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Wednesday, 31 May 2000
Page: 16625


Dr WOOLDRIDGE (Minister for Health and Aged Care) (9:34 AM) —I move:

That the bill be now read a second time.

I am pleased to present this bill which highlights the government's continuing commitment to minimising the harm caused by tobacco smoking in Australia. Tobacco consumption continues to be a major burden on Australian society. Tobacco is the single largest cause of avoidable death and disease in Australia. The use of tobacco costs the Australian community $12.7 billion a year and around 18,000 Australians die every year because of smoking related illnesses.

In light of the continuing impact of tobacco consumption on Australia's health, the government believes the time has come to end all association of tobacco sponsorship and sport in this country. Tobacco advertising and sponsorship have been banned from domestic sporting competitions since 1992; however, major international sporting and cultural events can apply for an exemption to this ban.

When the Tobacco Advertising Prohibition Act 1992 was introduced, some exceptions were specified to ensure a moderate introduction of tobacco advertising bans in Australia. One of the most well-known exceptions to the ban is the section 18 exemption, which allows international sporting or cultural events held in Australia to have tobacco advertising provided certain conditions are met. There has never been an application for an exemption for a cultural event, and only a handful of sporting events continue to qualify for the exemption.

On the international stage, Australia is considered a world leader in tobacco control. In June 1999, the Ministerial Council on Drug Strategy endorsed a National Tobacco Strategy which provides a framework for all jurisdictions, including the Commonwealth, to develop their own action plans for tobacco control. The government is committed to maintaining and improving on Australia's excellent track record in tobacco control by consistently implementing new initiatives. In 1998, the European Parliament voted for a ban on tobacco advertising, including a ban to be placed on sponsorship advertising of events or activities organised at a world level. This bill before you today is consistent with the decision made by the European Parliament and introduces the same time frames.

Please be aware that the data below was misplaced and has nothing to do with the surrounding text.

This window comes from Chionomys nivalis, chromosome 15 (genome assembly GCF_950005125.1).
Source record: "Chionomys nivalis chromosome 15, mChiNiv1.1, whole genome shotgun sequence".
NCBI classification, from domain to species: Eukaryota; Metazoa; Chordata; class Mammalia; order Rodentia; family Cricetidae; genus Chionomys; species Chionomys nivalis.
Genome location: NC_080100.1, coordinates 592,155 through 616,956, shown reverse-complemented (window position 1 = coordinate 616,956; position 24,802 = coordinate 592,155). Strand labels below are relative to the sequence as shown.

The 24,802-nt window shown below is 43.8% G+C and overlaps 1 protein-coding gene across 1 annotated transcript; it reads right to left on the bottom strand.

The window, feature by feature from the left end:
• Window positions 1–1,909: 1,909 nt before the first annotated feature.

The phase-out of all tobacco advertising in Australia also represents a major contribution to the National Tobacco Strategy.

Tobacco advertising at any sporting or cultural event after 1 October 2006 under any circumstances. There is a transitional phase-out period between 1 January 2002 and 1 October 2006. Prior to this phase-out period new events will be able to apply for a section 18 exemption. Any event to be held after the 1 January 2002 deadline will not be able to apply for an exemption. Between 1 January 2002 and 1 October 2006 events of international significance whose most recent application for exemption under section 18 was granted will be able to continue to apply for an exemption until the 1 October 2006 cut-off, provided that the event is completed before 1 October 2006. All applications received from events qualifying for consideration during the transitional phase will be assessed in the same manner as is currently provided for under section 18 of the act.

After 1 October 2006 there will be no tobacco sponsorship or advertising at any sporting or cultural event in Australia. However, I am confident that event organisers will be working towards securing alternative sponsorship prior to the 2006 deadline. In the meantime I will continue to strengthen the restrictions applying to each event to ensure the public's exposure to the remaining forms of tobacco advertising is kept to a minimum.

This bill represents several years of negotiation with international motor sport, particularly the FIA—the Federation Internationale d'Automobile—and the international Grand Prix Corporation. Australia, because of its relative geographic isolation, was always subject to being held hostage or to ransom by losing such events, a condition that was not placed on European countries. We have been able to negotiate an arrangement whereby with these time frames international motor sport has given undertakings that Australia will not be placed at any disadvantage in future negotiations, because it gives them time to arrange alternate sponsors.

This bill deserves the support of all members of the House. It will break the few remaining links between international sport and tobacco in Australia. The bill has received strong support from the health community, and it will provide the opportunity for all Australians to enjoy major international events even more, since they will no longer be associated with tobacco.

I commend the bill to the House and present the explanatory memorandum to the bill.

Debate (on motion by Mr Horne) adjourned.